For 67 years Bruce Hutchison has been a newspaperman and author living in Victoria. As editor of the Victoria Daily Times, associate editor of the Winnipeg Free Press and editorial director of the Vancouver Sun, he established himself as one of Canada’s leading journalists and political commentators. His reputation and prestige took him into the homes of foreign statesmen and such Prime Ministers as Louis St. Laurent and John Diefenbaker for private dinners and conversations. As well, he was a close friend of Prime Minister Lester B. Pearson’s. Now 8f he still writes a weekly column for The Vancouver Sun. A brilliant raconteur, Hutchison has just published his lUh book, The Unfinished Country (Douglas & McIntyre). Maclean’s Vancouver Bureau Chief Jane O’Hara interviewed him at his Englishstyle cottage, where he has lived since 1926.
Maclean’s: In Unfinished Country do you say everything you’ve always wanted to say but never dared?
Hutchison: Well, it represents what I guess are my final reflections on this nation. The main conclusion I came to is that Canada hasn’t prepared itself for a vast, fundamental change. This situation is not only political but, above all, psychological. I don’t think that Canadians as a whole have got through their heads the problems facing them. Maclean’s: Are you talking about the well-being of democracy?
Hutchison: No, that is part of it. The main thrust of the book is Canada’s position in a whole variety of circumstances. Given the vast complications and brittleness of the world’s interdependent society, the fact that the ordinary average citizen cannot understand all the details and the fact that people in general do not like to spend much time thinking—given all that, I am not certain that the democratic process can survive permanently. As well, the Macdonald commission report—however you may regard its wisdom or folly—confirms what I said at least economically: that this economy has to be drastically overhauled one way or another if it is going to prosper in the times ahead. Maclean’s: Does that mean free trade with the United States?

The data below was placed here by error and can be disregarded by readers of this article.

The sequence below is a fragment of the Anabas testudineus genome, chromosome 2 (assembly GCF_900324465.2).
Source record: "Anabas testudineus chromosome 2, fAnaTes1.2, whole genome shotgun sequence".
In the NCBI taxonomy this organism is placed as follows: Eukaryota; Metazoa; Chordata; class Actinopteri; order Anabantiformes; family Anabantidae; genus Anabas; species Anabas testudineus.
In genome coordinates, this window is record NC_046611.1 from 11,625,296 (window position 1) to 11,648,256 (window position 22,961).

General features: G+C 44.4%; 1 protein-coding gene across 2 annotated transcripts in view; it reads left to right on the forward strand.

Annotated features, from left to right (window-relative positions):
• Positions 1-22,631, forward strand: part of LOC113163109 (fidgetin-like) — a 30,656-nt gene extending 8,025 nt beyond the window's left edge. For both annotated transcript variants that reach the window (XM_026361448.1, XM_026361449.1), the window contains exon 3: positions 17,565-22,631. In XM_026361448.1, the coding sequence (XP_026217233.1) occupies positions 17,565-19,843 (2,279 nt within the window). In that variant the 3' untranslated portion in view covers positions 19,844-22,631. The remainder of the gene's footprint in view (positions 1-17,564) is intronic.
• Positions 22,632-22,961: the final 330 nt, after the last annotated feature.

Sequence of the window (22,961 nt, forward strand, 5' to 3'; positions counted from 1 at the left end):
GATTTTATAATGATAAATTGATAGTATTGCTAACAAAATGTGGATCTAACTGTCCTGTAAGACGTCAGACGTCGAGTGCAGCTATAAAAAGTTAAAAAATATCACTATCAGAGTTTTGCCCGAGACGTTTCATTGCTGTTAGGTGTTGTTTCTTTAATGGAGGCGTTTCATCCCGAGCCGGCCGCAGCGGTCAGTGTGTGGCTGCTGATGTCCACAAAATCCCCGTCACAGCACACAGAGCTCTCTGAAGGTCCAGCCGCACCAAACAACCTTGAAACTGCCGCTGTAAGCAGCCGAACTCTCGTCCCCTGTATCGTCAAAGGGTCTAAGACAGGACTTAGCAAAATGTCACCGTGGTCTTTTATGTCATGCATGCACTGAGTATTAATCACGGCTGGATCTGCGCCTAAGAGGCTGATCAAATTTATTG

Hutchison: I am all in favor of expanding free trade between Canada and the United States. I am in favor of free trade all over the world. I think this is essential. But a deal confined to two nations in North America could be dangerous if it invited and perhaps compelled retaliation by such nations as Japan and those in Europe that are excluded from the deal. You would end up with a terrible quarrel of trade blocs. This would be dreadful. But it may be possible to negotiate a deal that is good for both Canada and the United States and indirectly to the world economy. I see that as possible.
Maclean’s: Are the Americans any more prepared for the changes ahead? Hutchison: I am not sure they are. I’m not sure the world is. But our situation differs from that of the United States in this sense: they are the richest and most powerful nation in the world; they can stand a lot more damage to their economy than we can. Don’t forget that once before, real free trade was submitted to the Canadian people in 1911 in the form of an agreement with the United States called ‘reciprocity.’ The Canadian peo-